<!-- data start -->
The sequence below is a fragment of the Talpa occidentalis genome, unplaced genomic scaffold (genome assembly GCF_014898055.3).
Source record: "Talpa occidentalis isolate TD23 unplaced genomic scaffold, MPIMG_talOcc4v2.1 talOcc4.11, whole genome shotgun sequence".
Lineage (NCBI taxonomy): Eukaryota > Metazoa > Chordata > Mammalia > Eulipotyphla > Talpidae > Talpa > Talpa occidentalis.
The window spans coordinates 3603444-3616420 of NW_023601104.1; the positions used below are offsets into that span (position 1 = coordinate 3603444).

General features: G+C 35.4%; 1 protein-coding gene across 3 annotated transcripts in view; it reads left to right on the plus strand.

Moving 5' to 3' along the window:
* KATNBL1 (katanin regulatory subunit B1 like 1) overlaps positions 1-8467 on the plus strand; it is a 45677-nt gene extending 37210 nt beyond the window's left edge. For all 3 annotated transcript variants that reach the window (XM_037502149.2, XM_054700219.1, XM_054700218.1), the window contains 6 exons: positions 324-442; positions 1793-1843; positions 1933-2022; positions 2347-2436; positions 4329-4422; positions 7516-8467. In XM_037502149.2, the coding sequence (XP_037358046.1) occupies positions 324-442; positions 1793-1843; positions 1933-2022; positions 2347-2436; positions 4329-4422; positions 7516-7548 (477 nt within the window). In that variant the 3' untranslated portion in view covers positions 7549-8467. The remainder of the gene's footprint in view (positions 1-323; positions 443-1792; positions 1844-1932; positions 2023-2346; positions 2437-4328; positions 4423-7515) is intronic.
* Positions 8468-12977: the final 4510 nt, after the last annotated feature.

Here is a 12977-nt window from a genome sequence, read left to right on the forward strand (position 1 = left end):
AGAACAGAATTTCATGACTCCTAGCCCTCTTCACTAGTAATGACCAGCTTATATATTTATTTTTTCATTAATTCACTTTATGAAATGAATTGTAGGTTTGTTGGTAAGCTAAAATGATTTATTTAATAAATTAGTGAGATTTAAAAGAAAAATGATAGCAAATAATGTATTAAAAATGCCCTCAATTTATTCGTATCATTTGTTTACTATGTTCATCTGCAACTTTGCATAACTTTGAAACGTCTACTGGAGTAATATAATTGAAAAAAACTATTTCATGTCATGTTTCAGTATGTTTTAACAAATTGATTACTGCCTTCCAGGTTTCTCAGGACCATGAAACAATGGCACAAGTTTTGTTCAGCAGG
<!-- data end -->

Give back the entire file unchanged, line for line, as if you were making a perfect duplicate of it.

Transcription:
The sequence below is a fragment of the Talpa occidentalis genome, unplaced genomic scaffold (genome assembly GCF_014898055.3).
Source record: "Talpa occidentalis isolate TD23 unplaced genomic scaffold, MPIMG_talOcc4v2.1 talOcc4.11, whole genome shotgun sequence".
Lineage (NCBI taxonomy): Eukaryota > Metazoa > Chordata > Mammalia > Eulipotyphla > Talpidae > Talpa > Talpa occidentalis.
The window spans coordinates 3603444-3616420 of NW_023601104.1; the positions used below are offsets into that span (position 1 = coordinate 3603444).

General features: G+C 35.4%; 1 protein-coding gene across 3 annotated transcripts in view; it reads left to right on the plus strand.

Moving 5' to 3' along the window:
* KATNBL1 (katanin regulatory subunit B1 like 1) overlaps positions 1-8467 on the plus strand; it is a 45677-nt gene extending 37210 nt beyond the window's left edge. For all 3 annotated transcript variants that reach the window (XM_037502149.2, XM_054700219.1, XM_054700218.1), the window contains 6 exons: positions 324-442; positions 1793-1843; positions 1933-2022; positions 2347-2436; positions 4329-4422; positions 7516-8467. In XM_037502149.2, the coding sequence (XP_037358046.1) occupies positions 324-442; positions 1793-1843; positions 1933-2022; positions 2347-2436; positions 4329-4422; positions 7516-7548 (477 nt within the window). In that variant the 3' untranslated portion in view covers positions 7549-8467. The remainder of the gene's footprint in view (positions 1-323; positions 443-1792; positions 1844-1932; positions 2023-2346; positions 2437-4328; positions 4423-7515) is intronic.
* Positions 8468-12977: the final 4510 nt, after the last annotated feature.

Here is a 12977-nt window from a genome sequence, read left to right on the forward strand (position 1 = left end):
AGAACAGAATTTCATGACTCCTAGCCCTCTTCACTAGTAATGACCAGCTTATATATTTATTTTTTCATTAATTCACTTTATGAAATGAATTGTAGGTTTGTTGGTAAGCTAAAATGATTTATTTAATAAATTAGTGAGATTTAAAAGAAAAATGATAGCAAATAATGTATTAAAAATGCCCTCAATTTATTCGTATCATTTGTTTACTATGTTCATCTGCAACTTTGCATAACTTTGAAACGTCTACTGGAGTAATATAATTGAAAAAAACTATTTCATGTCATGTTTCAGTATGTTTTAACAAATTGATTACTGCCTTCCAGGTTTCTCAGGACCATGAAACAATGGCACAAGTTTTGTTCAGCAGG